Advertisement

Web-Based Visualization Component for Geo-Information

  • Ralf GutbellEmail author
  • Lars Pandikow
  • Arjan Kuijper
Conference paper
Part of the Lecture Notes in Computer Science book series (LNCS, volume 10904)

Abstract

Three-dimensional visualization of maps is becoming an increasingly important issue on the Internet. The growing computing power of consumer devices and the establishment of new technologies like HTML5 and WebGL allow a plug-in free display of 3D geo applications directly in the browser. Existing software solutions like Google Earth or Cesium either lack the necessary customizability or fail to deliver a realistic representation of the world. In this work a browser-based visualization component for geo-information is designed and a prototype is implemented in the gaming engine Unity3D. Unity3D allows translating the implementation to JavaScript and to embed it in the browser with WebGL. A comparison of the prototype with the open-source geo-visualization framework Cesium shows, that while maintaining an acceptable performance an improvement of the visual quality is achieved. Another reason to use a gaming engine as platform for our streaming algorithm is that they usually feature engines for physics, audio, traffic simulations and more, which we want to use in our future work.

Keywords

Geo-information 3D WebGL Unity3D Cesium 

Notes

Acknowledgments

We would like to thank Wiebke Mildes and Eva Klien for their valuable input and support.

References

  1. 1.
    Krämer, M., Gutbell, R.: A case study on 3D geospatial applications in the web using state-of-the-art WebGL frameworks. In: Proceedings of the 20th International Conference on 3D Web Technology Web3D 2015, pp. 189–197. ACM, New York (2015)Google Scholar
  2. 2.
    Nielson, J.: Website Response Times, December 2010. http://www.nngroup.com/articles/website-response-times
  3. 3.
  4. 4.
  5. 5.
    Cesium - WebGL Virtual Globe and Map Engine. https://cesiumjs.org
  6. 6.
  7. 7.
    GeoJSON Specification. http://geojson.org/
  8. 8.
    ISO. Geographic information - web map server interface. ISO 19128:2005, International Organization for Standardization, Geneva (2005)Google Scholar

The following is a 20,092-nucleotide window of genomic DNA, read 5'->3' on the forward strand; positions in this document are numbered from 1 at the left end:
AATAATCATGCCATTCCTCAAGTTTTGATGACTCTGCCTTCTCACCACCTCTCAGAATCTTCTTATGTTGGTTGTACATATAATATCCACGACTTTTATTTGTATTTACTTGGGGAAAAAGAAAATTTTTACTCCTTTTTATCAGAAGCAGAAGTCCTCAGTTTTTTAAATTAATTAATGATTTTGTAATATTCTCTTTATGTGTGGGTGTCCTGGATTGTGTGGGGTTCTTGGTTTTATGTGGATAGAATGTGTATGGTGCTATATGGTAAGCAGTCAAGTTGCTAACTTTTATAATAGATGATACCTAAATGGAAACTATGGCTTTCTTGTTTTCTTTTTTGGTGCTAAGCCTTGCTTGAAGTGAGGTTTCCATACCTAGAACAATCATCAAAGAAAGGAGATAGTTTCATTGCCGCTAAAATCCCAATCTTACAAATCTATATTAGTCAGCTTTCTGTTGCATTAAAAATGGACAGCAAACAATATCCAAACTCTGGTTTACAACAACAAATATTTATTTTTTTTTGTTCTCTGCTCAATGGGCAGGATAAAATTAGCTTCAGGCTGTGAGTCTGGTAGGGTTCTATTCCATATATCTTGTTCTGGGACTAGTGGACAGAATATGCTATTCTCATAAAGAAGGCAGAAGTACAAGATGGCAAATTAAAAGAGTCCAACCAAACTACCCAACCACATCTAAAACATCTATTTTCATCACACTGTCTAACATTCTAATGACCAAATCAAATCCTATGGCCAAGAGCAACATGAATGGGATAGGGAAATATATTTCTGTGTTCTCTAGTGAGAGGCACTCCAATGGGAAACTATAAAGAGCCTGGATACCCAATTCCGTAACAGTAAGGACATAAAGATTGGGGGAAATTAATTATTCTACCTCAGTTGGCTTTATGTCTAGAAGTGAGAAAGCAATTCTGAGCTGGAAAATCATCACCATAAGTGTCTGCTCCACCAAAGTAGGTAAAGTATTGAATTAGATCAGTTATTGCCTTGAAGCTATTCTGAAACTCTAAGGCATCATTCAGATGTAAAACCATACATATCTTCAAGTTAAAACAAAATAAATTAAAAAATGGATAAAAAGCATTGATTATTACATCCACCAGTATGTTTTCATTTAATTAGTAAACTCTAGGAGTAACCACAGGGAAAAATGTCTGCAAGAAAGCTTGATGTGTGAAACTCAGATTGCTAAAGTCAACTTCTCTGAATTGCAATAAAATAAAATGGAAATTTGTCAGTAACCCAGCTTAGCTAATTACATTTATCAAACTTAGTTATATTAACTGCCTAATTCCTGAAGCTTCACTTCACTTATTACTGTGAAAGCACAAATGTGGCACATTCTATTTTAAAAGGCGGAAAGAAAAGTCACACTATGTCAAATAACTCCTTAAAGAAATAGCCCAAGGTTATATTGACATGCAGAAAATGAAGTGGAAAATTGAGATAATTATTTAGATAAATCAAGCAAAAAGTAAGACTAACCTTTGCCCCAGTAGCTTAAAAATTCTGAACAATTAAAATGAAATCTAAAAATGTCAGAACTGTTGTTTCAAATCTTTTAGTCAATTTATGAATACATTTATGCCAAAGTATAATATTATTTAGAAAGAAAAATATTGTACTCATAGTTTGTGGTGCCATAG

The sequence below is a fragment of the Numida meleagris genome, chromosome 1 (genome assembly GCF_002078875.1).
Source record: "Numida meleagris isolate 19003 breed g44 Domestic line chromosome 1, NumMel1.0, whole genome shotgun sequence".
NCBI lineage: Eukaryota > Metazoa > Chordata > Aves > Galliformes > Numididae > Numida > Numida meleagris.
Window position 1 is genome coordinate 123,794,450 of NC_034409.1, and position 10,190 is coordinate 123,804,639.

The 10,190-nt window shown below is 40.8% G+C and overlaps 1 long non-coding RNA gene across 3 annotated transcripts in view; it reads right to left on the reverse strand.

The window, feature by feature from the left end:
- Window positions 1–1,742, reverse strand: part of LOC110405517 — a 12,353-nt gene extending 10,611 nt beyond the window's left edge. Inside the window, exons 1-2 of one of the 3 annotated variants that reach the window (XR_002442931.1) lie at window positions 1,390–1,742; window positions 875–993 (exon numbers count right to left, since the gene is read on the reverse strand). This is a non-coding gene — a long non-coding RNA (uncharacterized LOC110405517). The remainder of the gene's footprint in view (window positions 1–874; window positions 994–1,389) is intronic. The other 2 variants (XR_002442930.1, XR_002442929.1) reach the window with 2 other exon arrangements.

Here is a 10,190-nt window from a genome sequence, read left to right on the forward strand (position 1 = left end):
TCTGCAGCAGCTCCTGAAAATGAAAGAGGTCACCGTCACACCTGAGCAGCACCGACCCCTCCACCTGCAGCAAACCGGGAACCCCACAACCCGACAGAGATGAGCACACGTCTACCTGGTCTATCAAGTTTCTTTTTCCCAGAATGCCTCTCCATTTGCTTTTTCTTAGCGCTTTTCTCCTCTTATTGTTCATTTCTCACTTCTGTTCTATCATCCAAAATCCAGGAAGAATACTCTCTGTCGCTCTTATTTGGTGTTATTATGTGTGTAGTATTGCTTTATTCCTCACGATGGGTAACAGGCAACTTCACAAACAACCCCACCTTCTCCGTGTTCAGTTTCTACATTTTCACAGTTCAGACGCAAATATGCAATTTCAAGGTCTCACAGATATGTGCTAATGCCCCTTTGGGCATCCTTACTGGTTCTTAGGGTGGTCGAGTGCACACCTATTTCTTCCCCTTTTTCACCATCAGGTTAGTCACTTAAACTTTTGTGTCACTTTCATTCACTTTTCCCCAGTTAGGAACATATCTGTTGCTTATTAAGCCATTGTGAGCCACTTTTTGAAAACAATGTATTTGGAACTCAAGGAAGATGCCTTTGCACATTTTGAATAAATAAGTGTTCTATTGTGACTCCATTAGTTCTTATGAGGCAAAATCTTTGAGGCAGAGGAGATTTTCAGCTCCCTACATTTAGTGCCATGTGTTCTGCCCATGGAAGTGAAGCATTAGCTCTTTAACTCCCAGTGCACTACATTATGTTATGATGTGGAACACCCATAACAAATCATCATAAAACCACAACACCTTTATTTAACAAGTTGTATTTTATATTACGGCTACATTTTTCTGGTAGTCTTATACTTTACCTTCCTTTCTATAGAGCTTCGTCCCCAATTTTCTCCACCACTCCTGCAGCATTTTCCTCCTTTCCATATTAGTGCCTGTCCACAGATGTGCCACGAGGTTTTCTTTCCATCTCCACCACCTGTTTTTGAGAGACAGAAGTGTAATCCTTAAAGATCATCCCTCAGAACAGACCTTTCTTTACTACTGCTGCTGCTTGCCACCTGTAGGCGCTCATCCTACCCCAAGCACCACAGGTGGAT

9. 9.
  10. 10.
  11. 11.
  12. 12.
    Ulrich, T.: Rendering massive terrains using chunked level of detail control (2002)Google Scholar
  13. 13.
    Lindstrom, P., Pascucci, V.: Visualization, of large terrains made easy. In: Proceedings of IEEE Visualization 2001, San Diego, CA, USA, 24–26 October 2001, pp. 363–371 (2001)Google Scholar
  14. 14.
    de Berg, M., Cheong, O., van Kreveld, M.J., Overmars, M.H.: Computational Geometry: Algorithms and Applications, 3rd edn. Springer, Heidelberg (2008).  https://doi.org/10.1007/978-3-540-77974-2Google Scholar
  15. 15.
    IEEE Standard for Floating-Point Arithmetic. IEEE Std 754-2008Google Scholar
  16. 16.
    WGS 84: EPSG Projection - Spatial Reference. http://spatialreference.org/ref/epsg/wgs-84/
  17. 17.
    Thorne, C.: Using a floating origin to improve fidelity and performance of large, distributed virtual worlds. In: 4th International Conference on Cyberworlds (CW 2005), 23–25 November 2005, Singapore, pp. 263–270 (2005)Google Scholar
  18. 18.
    Möller, T., Haines, E., Hoffman, N.: Real-Time Rendering, 3rd edn. Peters (2008)Google Scholar
  19. 19.
    GeoServer - An Open Source Server for Sharing Geospatial Data. http://geoserver.org/

Copyright information

© Springer International Publishing AG, part of Springer Nature 2018

Authors and Affiliations

  1. 1.Fraunhofer Institute for Computer Graphics Research IGDDarmstadtGermany
  2. 2.Technische Universität DarmstadtDarmstadtGermany

Personalised recommendations